Wednesday, February 4, 2015

"...we don't ever see Jesus rejecting. Ever."

Here's an interesting little piece that includes a story about a pastor who learns a hard lesson about excluding gays from his church. I like the story well enough to quote most of it.

The pastor, after kicking gays out of his church because of his understanding of their sins, dies and arrives at the Pearly Gates. God talks to the pastor about his work:
“... So, I’m looking over your life here… seems like you threw people out of your church, let’s see, because they were gay. Is that right?” 
Pastor smiles proudly and nods. 
“And it says you did this in my name… let’s see here… and you threw their families out too…” Looks up from notes. “Why in heaven’s name did you do all that?” 
Pastor stops nodding and smiling. “Um… because I was doing what you wanted!” 
“What I wanted?? Where did you get that idea? I never threw anyone out.” 
Pastor looking down now. “Well, uh, I thought…” 
“No, you didn’t. You didn’t think about what this would [mean] to them.”  Waits. “I never once told anyone to throw anyone out. 
Pastor shuffles his feet. “But… that was how we’d show them tough love and get them to change.” 
“Did any of them change?” 
Pastor is silent. Then quietly. “I don’t know.” 
“You don’t know?? You’re the pastor in charge of leading these people. How would you lose track of them and not know what happened? Do you remember the story I told you about leaving the 99 sheep to go after the one because each one matters?” 
Pastor looks puzzled. 
“Yeah, that’s what I was talking about. And you not only didn’t go get them, you shut and locked the gate behind them. You told them they were condemned to hell!”  Another pause.  “Do you want to know what happened to those people you and your church sent away?” 
Pastor speaks quietly. “…yes.” 
“Three of them committed suicide. They believed you when you told them they were wicked evil sinners, abominations. They’re here now… in case you wondered.  Most of the others wanted nothing more to do with God. They also believed you that God hated them and had no use for them. I sent some of my beloved faithful people to talk to them, to tell them the truth, to draw them back into God’s unconditional love.”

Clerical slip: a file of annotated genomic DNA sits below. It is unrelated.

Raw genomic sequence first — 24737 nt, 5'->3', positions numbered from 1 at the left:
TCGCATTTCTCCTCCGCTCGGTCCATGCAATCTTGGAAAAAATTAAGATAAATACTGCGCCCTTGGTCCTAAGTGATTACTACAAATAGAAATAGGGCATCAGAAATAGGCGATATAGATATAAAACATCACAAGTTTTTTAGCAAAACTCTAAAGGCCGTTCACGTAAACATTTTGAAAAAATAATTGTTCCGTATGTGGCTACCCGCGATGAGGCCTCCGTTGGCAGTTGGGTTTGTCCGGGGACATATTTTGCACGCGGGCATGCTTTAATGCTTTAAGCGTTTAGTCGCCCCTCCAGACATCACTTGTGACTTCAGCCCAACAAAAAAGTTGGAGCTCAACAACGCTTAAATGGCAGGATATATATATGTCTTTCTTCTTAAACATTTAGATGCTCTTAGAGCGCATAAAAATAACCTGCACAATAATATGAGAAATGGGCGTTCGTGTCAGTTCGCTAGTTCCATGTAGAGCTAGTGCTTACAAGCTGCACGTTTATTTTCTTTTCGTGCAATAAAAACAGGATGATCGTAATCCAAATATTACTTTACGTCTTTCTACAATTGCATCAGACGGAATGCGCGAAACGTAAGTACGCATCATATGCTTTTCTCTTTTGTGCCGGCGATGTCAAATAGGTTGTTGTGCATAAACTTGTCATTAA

Pastor looks up. “I thought my job was to stop people’s sin.” 
“No. In fact, I told you the opposite. I said for you to love them – just love them – and point them to me. I told you to serve them… even if you didn’t feel like it.”

Substitute sex offenders for gays in the story and the story is still beautiful. I left a comment suggesting just that and the author, Susan Cottrell responded:

I assume you're being sarcastic. Sex offenders -- broadly meaning those who molest children or rape anyone -- are not the same as two adult men or women in a relationship. If you don't see the difference, there is much more to talk about.
The author is very involved in LGBT issues so I understand that she has paid little attention to the facts about sex offenders; she can't know everything.

After I explained my position a little more clearly--that I was not comparing homosexuality with a crime but that I was comparing sinners with sinners, Susan Cottrell acknowledged my point:
Marie, I am sorry. I misunderstood part of your other comment. I agree with you. : )
Whew. I feel much better. Ms. Cottrell wrote so clearly about how the role of the church and the pastor is not to stop sin but to love sinners, I hated to think that she had a knee-jerk rejection of sex offenders without even asking what the offense was or if the offender was repentant.
Every day, people from the pews and the pulpits are realizing the deadly result of their attitudes. 
Every day, people are becoming welcoming, loving, and affirming. 
Every day, people are choosing the heart and truth of God.
The deadly result of their attitudes are as deadly for sex offenders as they are for gays.

Churches need a reminder that when sex offenders are rejected, the family of the offender feels the rejection, too. Families who want to worship together, to be involved in church life together, should be able to do so even when the sins of one family member are made public through the registry.

Redemption. Isn't it still a thing in the church?

Do you remember the story I told you about leaving the 99 sheep to go after the one because each one matters?
Most definitely.

1 comment:

Freed Hearts said...

Thank you for reposting here, and the beautiful way you framed it and expanded it.